They were both against the kemalist approach to nationalism. Kemalism was coined at the then modernist Turkish President Kemal Ataturk. This official state ideology was anchored on the six points in the Republican Peoples Party (Cumhuriyet Halk Partisi, or CHP). The rational theology in the secularization of Turkey made Islam a by-standing religion in his rule. More reading on Kemalism can be done by following this link Therefore, they united under the banner of Islam. The Islamization movements gained wide popularity in Turkey in the 1950s. The spread of political Islam was not a Turkish affair only. Arab and Middle Eastern nations also joined the bandwagon and rose against their secular regimes in the 1960s. (Ayturk, 2014)
Political Islam and Islamization shaped the identity of the religion as a motivational and calls to arm call for Muslims during and after the war period. Islam can be termed to have being a political religion in the Ottoman Empire because it was used as a rallying tool for nationalism during and after the war. It has been established how Islamic leadership gave a religion a role to play in the period of modernity. During the war period, Islamic teachings were applied as tools of propaganda in a bid to unite all the Muslims in the world into a single fighting force.
However, Islam’s role in achieving unity of all Muslims in the era of modernism was not played in a very welcoming field. Islamic religious and political leadership faced immense opposition. First, the slow uptake to the call of jihad by Muslims all over the world was demoralizing to the visionaries of the caliphate. Moreover, divide and rule tactics were used as to create different jihad factions that consistently opposed each other ideologically.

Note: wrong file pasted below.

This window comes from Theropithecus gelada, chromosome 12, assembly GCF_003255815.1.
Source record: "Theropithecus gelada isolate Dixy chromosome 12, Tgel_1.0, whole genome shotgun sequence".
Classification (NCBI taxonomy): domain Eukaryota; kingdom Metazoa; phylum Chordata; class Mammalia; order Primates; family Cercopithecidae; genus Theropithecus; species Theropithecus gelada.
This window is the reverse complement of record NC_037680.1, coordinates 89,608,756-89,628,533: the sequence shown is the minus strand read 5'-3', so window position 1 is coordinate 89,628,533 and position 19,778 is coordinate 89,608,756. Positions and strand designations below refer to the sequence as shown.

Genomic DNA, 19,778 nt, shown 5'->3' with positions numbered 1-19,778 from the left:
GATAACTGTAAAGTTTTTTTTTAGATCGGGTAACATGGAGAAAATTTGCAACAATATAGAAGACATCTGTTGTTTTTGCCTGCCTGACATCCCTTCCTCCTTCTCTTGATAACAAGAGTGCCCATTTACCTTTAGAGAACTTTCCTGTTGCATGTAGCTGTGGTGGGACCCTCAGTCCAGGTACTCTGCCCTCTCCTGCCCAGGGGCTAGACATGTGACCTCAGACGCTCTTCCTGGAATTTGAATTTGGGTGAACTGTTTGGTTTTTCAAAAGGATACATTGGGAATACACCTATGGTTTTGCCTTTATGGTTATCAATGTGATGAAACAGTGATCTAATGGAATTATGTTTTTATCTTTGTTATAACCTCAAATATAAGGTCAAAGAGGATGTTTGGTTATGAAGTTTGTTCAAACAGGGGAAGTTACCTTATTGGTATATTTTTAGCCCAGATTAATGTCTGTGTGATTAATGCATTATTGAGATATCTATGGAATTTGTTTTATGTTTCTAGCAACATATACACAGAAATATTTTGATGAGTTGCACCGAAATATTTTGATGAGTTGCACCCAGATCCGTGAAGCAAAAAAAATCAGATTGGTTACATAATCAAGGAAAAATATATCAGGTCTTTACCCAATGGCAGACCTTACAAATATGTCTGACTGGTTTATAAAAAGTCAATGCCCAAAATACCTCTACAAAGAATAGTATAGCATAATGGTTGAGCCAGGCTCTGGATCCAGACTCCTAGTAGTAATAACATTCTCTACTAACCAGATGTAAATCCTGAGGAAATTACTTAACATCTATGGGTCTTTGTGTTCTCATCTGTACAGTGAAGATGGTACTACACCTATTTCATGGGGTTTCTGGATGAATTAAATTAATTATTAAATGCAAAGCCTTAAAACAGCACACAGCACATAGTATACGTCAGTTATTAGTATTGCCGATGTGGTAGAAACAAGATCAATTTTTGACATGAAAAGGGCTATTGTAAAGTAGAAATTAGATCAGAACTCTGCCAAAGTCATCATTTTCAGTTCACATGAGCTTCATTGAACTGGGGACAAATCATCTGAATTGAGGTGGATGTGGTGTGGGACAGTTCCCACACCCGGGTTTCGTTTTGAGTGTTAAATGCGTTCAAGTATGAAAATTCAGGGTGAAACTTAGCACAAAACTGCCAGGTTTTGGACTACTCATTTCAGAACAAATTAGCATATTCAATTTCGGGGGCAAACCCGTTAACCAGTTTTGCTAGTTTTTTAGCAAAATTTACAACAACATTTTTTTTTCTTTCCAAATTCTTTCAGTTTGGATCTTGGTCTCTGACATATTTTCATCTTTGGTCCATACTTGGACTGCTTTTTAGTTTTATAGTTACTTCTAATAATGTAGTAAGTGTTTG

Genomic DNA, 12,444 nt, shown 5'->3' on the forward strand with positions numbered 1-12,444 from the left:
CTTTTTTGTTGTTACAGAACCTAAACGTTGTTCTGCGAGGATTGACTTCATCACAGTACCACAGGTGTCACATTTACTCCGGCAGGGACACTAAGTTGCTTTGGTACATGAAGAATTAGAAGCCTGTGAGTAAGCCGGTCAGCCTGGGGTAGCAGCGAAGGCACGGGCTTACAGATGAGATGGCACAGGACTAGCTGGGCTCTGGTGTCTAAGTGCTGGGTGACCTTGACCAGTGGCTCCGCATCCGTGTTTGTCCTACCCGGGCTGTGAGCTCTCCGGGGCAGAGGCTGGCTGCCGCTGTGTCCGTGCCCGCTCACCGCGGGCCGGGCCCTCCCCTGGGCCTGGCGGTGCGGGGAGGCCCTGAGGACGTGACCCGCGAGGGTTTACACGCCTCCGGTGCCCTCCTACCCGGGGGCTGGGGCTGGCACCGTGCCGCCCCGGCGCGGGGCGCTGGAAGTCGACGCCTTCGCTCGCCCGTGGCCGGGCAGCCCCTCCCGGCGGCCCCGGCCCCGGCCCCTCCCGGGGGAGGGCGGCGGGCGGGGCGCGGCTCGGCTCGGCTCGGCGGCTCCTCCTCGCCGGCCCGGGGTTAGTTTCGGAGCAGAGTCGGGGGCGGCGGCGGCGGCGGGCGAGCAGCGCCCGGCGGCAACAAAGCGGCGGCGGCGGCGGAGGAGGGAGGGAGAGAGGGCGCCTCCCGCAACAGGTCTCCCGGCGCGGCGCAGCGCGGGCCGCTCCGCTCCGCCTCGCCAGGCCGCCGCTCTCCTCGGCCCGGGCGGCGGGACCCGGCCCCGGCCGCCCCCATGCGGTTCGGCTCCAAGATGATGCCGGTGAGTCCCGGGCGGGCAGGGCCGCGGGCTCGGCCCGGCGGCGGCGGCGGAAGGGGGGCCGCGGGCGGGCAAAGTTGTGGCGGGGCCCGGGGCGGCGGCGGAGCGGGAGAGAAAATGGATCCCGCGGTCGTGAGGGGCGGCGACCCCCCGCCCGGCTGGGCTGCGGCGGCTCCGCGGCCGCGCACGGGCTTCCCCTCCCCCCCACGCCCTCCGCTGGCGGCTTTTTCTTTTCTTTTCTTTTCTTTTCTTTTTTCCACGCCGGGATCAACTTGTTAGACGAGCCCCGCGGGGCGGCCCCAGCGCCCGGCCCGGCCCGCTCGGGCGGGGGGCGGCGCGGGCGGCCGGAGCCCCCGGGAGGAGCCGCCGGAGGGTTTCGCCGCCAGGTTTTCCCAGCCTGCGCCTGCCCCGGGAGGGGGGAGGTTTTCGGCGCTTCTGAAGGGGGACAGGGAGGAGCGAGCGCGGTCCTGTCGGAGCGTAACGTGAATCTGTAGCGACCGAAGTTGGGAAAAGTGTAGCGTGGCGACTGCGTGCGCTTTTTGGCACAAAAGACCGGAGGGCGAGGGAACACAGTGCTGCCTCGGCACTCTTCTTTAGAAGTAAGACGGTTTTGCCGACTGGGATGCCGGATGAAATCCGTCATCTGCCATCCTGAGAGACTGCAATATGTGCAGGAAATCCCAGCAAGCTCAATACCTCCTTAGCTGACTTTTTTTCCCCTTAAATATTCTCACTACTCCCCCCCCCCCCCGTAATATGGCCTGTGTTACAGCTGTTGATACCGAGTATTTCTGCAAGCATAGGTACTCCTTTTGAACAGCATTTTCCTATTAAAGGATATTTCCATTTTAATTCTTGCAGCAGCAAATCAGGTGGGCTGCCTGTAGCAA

Cemil Aydin, The Idea of the Muslim World: A Global Intellectual History (Harvard University Press, 2016), Ch. 4, “The Battle of Geopolitical Illusions (1908–1924)” and Ch. 5 “Muslim Politics of the Interwar Period (1924–1945)”
David Chidester, “Colonialism and Postcolonialism.” Encyclopedia of Religion. Ed. Lindsay Jones. 2nd ed. Vol. 3. Detroit: Macmillan Reference USA, 2005. 1853-1860. Gale Virtual Reference Library.
Ilker Ayturk “Nationalism and Islam in Cold War Turkey, 1944-69” Middle Eastern Studies. 2014. Vol. 4 No. 5. 693-719. http://dx.doi.org/10.1080/00263206.2014.911177
John F Wilson, “Modernity,” Encyclopedia of Religion. Ed. Lindsay Jones. 2nd ed. Vol. 9. Detroit: Macmillan Reference USA, 2005. 6108-6112. Gale Virtual Reference Library.
Kemalism – Oxford Islamic Studies Online. (2019). Retrieved December 3, 2019, from Oxfordislamicstudies.com website: http://www.oxfordislamicstudies.com/print/opr/t236/e0440
The Sheikh Ul-Islam proclaiming the Holy War in Istanbul, after the Turkish government formally entered the war. Alamy Stock Photo. (2014) https://www.alamy.com/stock-photo-world-war-1-the-sheikh-ul-islam-proclaiming-the-holy-war-in-istanbul-59777852.html